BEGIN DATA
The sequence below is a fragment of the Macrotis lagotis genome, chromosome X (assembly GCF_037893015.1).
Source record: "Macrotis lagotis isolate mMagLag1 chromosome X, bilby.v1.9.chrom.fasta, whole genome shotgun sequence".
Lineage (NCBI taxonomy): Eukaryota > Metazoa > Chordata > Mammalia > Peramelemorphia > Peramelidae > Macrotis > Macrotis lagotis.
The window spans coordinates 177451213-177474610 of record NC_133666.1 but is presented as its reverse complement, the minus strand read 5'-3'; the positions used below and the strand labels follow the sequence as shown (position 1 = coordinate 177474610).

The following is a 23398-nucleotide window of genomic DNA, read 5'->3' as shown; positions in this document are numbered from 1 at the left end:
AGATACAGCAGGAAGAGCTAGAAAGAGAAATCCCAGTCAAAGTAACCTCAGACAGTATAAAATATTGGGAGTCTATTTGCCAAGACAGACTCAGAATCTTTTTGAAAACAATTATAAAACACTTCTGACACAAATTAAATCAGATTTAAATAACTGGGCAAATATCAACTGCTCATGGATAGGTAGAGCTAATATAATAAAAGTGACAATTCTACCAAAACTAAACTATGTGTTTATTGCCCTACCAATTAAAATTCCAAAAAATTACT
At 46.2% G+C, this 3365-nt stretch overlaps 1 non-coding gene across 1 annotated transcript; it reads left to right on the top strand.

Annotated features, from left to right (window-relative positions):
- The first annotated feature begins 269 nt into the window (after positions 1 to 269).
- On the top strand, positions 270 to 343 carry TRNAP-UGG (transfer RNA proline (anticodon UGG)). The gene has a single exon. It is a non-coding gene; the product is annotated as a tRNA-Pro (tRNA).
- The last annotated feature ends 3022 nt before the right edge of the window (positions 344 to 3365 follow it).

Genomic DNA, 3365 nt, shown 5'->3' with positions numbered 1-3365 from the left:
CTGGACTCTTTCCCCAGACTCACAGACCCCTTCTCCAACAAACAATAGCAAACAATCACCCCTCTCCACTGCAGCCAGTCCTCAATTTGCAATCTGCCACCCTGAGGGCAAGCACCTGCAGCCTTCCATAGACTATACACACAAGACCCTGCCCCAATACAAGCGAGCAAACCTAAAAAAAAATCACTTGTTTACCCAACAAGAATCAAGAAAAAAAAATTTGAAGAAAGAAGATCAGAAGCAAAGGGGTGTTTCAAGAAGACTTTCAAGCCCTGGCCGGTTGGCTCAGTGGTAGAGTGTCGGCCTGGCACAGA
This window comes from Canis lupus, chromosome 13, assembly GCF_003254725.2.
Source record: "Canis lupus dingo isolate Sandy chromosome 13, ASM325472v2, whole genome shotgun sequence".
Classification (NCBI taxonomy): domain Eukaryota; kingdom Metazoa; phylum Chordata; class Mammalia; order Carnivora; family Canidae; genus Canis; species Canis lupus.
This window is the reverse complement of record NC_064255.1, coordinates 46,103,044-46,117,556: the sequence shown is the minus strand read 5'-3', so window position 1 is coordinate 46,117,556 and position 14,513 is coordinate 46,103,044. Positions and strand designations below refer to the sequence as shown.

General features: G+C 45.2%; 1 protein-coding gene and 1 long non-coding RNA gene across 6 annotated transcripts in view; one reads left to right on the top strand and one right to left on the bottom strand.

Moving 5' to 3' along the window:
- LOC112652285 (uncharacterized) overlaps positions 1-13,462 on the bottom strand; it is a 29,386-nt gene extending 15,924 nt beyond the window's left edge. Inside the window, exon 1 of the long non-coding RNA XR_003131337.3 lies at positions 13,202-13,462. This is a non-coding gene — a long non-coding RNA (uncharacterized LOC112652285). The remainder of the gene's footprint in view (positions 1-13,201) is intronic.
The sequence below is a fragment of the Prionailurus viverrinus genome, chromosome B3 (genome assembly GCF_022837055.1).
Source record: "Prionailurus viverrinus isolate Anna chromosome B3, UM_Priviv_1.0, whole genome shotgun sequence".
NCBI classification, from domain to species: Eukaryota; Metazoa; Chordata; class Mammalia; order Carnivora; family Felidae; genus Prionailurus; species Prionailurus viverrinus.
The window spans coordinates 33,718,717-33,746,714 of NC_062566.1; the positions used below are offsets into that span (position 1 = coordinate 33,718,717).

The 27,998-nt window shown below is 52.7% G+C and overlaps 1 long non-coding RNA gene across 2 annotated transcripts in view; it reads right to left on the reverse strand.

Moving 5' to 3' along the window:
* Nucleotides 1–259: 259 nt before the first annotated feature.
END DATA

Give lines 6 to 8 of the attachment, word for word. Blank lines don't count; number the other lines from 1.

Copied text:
AGATACAGCAGGAAGAGCTAGAAAGAGAAATCCCAGTCAAAGTAACCTCAGACAGTATAAAATATTGGGAGTCTATTTGCCAAGACAGACTCAGAATCTTTTTGAAAACAATTATAAAACACTTCTGACACAAATTAAATCAGATTTAAATAACTGGGCAAATATCAACTGCTCATGGATAGGTAGAGCTAATATAATAAAAGTGACAATTCTACCAAAACTAAACTATGTGTTTATTGCCCTACCAATTAAAATTCCAAAAAATTACT
At 46.2% G+C, this 3365-nt stretch overlaps 1 non-coding gene across 1 annotated transcript; it reads left to right on the top strand.

Annotated features, from left to right (window-relative positions):